Kenyatta, the first sitting president to be tried the ICC, has continually expressed his willingness to cooperate with the legal proceedings. Yet at the same time, he has publicly accused the ICC of being a corrupt tool of “recolonisation”, his attorneys have persistently called for the case to be dismissed outright, while his government has lobbied its international allies to call for a suspension of the case while he is in office.

    Many of the high-level international battles and legal wrangling in case appear to be coming to a head. But as Fergal Gaynor, the legal representative for the victims in the case, highlights, the thing that is often neglected when talking about the Kenyatta case is the victims of the violence.

    “Instead of using state funds to provide fair compensation to victims,” he says, “the accused used state funds to send high-level teams of diplomats around the world to argue for immunity, deferral or for rule changes on his behalf.” Indeed, it is worth remembering that while it might be a disaster for the ICC and notions of international justice if the Kenyatta case were to fall apart, the repercussions for Kenya’s victims would be all the more tragic.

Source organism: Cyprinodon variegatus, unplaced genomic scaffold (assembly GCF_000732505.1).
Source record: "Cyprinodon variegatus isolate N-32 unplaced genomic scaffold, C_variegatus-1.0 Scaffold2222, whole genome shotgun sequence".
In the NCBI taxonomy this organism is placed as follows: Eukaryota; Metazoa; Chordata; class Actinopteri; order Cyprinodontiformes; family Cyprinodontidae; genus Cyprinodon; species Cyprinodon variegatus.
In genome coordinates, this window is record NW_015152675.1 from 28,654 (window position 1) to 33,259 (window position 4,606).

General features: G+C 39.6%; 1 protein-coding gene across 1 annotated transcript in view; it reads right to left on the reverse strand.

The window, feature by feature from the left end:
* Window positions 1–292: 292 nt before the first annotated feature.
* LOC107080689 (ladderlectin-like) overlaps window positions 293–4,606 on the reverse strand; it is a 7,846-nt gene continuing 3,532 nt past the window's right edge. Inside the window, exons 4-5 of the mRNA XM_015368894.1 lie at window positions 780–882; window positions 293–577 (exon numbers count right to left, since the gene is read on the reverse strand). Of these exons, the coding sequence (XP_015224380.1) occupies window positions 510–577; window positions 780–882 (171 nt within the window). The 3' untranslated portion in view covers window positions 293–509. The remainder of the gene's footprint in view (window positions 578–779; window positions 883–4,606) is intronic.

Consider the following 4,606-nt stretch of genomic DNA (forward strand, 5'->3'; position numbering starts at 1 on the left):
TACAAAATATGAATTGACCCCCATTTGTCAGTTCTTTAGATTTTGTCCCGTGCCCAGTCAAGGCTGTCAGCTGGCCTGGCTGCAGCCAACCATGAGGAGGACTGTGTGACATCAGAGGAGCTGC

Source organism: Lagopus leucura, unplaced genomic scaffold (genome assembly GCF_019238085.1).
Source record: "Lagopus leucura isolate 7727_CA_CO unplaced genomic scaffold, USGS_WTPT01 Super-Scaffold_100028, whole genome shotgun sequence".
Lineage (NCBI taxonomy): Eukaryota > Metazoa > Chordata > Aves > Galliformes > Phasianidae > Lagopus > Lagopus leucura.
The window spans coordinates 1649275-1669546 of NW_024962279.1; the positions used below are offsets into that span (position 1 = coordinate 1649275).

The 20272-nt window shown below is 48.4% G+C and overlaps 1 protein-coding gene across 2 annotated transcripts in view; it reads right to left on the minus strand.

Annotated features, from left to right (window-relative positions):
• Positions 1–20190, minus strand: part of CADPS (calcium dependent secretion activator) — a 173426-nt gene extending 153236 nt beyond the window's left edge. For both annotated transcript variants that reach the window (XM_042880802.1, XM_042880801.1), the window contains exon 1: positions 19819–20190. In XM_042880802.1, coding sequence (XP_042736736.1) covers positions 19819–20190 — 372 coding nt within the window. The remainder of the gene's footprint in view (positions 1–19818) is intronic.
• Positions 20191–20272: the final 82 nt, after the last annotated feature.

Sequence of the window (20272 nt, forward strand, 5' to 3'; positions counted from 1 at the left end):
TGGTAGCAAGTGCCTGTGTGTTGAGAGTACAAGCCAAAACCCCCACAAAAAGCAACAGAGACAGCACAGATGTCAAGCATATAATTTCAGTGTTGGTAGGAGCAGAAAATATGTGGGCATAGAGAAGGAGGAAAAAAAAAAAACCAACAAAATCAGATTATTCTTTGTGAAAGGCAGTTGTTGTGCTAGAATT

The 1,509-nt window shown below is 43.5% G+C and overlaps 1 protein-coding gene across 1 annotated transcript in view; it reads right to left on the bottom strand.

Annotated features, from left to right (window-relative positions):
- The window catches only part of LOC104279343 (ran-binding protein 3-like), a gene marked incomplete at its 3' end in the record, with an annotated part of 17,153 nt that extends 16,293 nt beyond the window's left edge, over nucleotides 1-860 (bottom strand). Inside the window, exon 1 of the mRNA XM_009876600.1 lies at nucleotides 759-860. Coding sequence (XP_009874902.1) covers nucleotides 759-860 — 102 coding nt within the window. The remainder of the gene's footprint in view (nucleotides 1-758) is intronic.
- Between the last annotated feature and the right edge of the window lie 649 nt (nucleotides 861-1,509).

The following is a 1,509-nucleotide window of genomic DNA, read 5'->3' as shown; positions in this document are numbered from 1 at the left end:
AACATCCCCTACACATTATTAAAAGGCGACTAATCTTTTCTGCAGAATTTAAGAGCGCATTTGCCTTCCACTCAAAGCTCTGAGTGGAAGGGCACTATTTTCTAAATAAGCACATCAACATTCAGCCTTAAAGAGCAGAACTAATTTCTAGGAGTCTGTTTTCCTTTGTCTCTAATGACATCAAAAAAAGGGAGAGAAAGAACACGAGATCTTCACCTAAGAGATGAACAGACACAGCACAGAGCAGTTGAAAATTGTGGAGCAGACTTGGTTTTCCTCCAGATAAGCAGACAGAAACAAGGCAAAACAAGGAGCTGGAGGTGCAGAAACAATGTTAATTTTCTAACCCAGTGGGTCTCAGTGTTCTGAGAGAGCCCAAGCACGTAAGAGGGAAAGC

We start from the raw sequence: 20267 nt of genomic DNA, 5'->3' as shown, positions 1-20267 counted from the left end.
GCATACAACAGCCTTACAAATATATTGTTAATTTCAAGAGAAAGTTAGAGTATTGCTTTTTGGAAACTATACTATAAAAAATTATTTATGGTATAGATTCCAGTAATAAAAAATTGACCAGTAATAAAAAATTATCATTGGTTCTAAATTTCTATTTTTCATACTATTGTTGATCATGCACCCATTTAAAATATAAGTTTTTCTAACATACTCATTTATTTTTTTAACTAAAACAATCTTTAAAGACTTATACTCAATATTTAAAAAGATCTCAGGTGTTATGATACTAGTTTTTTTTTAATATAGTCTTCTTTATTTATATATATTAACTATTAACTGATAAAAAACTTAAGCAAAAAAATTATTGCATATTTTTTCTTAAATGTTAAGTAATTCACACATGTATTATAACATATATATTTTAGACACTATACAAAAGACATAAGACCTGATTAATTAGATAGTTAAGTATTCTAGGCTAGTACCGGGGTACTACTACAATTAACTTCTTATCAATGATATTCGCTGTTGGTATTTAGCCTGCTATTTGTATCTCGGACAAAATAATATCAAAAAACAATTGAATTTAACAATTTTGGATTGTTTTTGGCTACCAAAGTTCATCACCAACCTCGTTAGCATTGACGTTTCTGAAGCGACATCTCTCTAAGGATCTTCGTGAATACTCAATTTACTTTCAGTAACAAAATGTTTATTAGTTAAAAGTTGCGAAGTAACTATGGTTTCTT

Scant compensation

    Six years after the post-election violence, little compensation or support has been offered to its hundreds of thousands of survivors. Meanwhile, Gaynor claims that the assistance which has been offered “has not been provided in an ethnically neutral fashion, but has favoured those from the Kikuyu or Kalenjin.”

    Furthermore, some 300,000 of the 660,000 people internally displaced in 2007/8 are considered by the government to have now been ‘integrated’ into communities across the country. According to Gaynor, these groups were brought to what was considered to be their homeland, and “once they were dumped there, it appears that the government essentially concluded that it had no further duties towards them.” The government, he says, “did not help them to find shelter or land and did not give them financial assistance of any kind.”